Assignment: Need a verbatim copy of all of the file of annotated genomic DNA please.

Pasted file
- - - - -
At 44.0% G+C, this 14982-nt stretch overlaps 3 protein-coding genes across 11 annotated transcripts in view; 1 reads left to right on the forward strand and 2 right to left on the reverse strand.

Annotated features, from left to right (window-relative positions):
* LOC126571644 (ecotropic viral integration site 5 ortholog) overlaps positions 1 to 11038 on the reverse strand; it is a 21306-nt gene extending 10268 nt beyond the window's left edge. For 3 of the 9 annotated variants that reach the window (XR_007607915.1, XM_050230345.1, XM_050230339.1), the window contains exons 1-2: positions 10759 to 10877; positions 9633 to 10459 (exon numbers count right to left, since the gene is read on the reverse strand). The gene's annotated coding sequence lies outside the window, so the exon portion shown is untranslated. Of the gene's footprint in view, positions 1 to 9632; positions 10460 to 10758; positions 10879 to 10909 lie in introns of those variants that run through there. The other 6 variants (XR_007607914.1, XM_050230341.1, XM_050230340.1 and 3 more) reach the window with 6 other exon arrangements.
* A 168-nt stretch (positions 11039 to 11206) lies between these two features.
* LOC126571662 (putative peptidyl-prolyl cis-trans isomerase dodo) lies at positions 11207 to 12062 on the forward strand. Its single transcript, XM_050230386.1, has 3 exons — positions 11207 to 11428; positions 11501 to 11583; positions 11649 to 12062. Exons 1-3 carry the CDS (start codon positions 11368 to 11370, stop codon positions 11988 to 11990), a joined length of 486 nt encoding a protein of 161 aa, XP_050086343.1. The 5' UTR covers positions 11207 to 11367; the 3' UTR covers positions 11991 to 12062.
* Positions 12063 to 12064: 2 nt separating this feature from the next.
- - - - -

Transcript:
At 44.0% G+C, this 14982-nt stretch overlaps 3 protein-coding genes across 11 annotated transcripts in view; 1 reads left to right on the forward strand and 2 right to left on the reverse strand.

Annotated features, from left to right (window-relative positions):
* LOC126571644 (ecotropic viral integration site 5 ortholog) overlaps positions 1 to 11038 on the reverse strand; it is a 21306-nt gene extending 10268 nt beyond the window's left edge. For 3 of the 9 annotated variants that reach the window (XR_007607915.1, XM_050230345.1, XM_050230339.1), the window contains exons 1-2: positions 10759 to 10877; positions 9633 to 10459 (exon numbers count right to left, since the gene is read on the reverse strand). The gene's annotated coding sequence lies outside the window, so the exon portion shown is untranslated. Of the gene's footprint in view, positions 1 to 9632; positions 10460 to 10758; positions 10879 to 10909 lie in introns of those variants that run through there. The other 6 variants (XR_007607914.1, XM_050230341.1, XM_050230340.1 and 3 more) reach the window with 6 other exon arrangements.
* A 168-nt stretch (positions 11039 to 11206) lies between these two features.
* LOC126571662 (putative peptidyl-prolyl cis-trans isomerase dodo) lies at positions 11207 to 12062 on the forward strand. Its single transcript, XM_050230386.1, has 3 exons — positions 11207 to 11428; positions 11501 to 11583; positions 11649 to 12062. Exons 1-3 carry the CDS (start codon positions 11368 to 11370, stop codon positions 11988 to 11990), a joined length of 486 nt encoding a protein of 161 aa, XP_050086343.1. The 5' UTR covers positions 11207 to 11367; the 3' UTR covers positions 11991 to 12062.
* Positions 12063 to 12064: 2 nt separating this feature from the next.